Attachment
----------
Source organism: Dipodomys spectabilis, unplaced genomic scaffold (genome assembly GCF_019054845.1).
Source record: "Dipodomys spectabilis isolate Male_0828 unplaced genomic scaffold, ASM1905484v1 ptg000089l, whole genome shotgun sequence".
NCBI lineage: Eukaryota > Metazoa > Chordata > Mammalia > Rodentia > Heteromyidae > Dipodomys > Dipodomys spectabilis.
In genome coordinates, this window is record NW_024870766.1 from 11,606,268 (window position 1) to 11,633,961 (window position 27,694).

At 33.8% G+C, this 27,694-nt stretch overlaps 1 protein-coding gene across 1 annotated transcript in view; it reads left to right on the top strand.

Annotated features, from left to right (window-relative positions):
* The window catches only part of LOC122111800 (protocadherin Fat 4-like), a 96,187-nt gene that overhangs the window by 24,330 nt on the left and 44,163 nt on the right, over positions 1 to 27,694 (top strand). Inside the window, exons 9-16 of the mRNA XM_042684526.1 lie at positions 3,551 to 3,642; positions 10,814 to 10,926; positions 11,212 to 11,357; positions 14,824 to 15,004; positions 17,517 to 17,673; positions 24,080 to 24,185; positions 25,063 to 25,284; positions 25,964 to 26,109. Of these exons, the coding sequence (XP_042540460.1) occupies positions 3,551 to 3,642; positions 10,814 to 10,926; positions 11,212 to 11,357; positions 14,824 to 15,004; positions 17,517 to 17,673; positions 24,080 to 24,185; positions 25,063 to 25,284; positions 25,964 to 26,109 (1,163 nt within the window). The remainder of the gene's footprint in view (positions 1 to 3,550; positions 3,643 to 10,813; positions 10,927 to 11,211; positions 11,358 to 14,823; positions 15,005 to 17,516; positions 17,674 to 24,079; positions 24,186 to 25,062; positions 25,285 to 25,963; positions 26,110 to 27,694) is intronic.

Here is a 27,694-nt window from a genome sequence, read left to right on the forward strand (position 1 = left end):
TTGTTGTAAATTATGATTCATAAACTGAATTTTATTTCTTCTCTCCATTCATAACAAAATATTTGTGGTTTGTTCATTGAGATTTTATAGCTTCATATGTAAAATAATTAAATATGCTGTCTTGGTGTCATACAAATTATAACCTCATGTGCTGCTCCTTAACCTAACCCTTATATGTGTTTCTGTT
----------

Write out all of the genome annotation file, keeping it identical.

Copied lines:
Source organism: Dipodomys spectabilis, unplaced genomic scaffold (genome assembly GCF_019054845.1).
Source record: "Dipodomys spectabilis isolate Male_0828 unplaced genomic scaffold, ASM1905484v1 ptg000089l, whole genome shotgun sequence".
NCBI lineage: Eukaryota > Metazoa > Chordata > Mammalia > Rodentia > Heteromyidae > Dipodomys > Dipodomys spectabilis.
In genome coordinates, this window is record NW_024870766.1 from 11,606,268 (window position 1) to 11,633,961 (window position 27,694).

At 33.8% G+C, this 27,694-nt stretch overlaps 1 protein-coding gene across 1 annotated transcript in view; it reads left to right on the top strand.

Annotated features, from left to right (window-relative positions):
* The window catches only part of LOC122111800 (protocadherin Fat 4-like), a 96,187-nt gene that overhangs the window by 24,330 nt on the left and 44,163 nt on the right, over positions 1 to 27,694 (top strand). Inside the window, exons 9-16 of the mRNA XM_042684526.1 lie at positions 3,551 to 3,642; positions 10,814 to 10,926; positions 11,212 to 11,357; positions 14,824 to 15,004; positions 17,517 to 17,673; positions 24,080 to 24,185; positions 25,063 to 25,284; positions 25,964 to 26,109. Of these exons, the coding sequence (XP_042540460.1) occupies positions 3,551 to 3,642; positions 10,814 to 10,926; positions 11,212 to 11,357; positions 14,824 to 15,004; positions 17,517 to 17,673; positions 24,080 to 24,185; positions 25,063 to 25,284; positions 25,964 to 26,109 (1,163 nt within the window). The remainder of the gene's footprint in view (positions 1 to 3,550; positions 3,643 to 10,813; positions 10,927 to 11,211; positions 11,358 to 14,823; positions 15,005 to 17,516; positions 17,674 to 24,079; positions 24,186 to 25,062; positions 25,285 to 25,963; positions 26,110 to 27,694) is intronic.

Here is a 27,694-nt window from a genome sequence, read left to right on the forward strand (position 1 = left end):
TTGTTGTAAATTATGATTCATAAACTGAATTTTATTTCTTCTCTCCATTCATAACAAAATATTTGTGGTTTGTTCATTGAGATTTTATAGCTTCATATGTAAAATAATTAAATATGCTGTCTTGGTGTCATACAAATTATAACCTCATGTGCTGCTCCTTAACCTAACCCTTATATGTGTTTCTGTT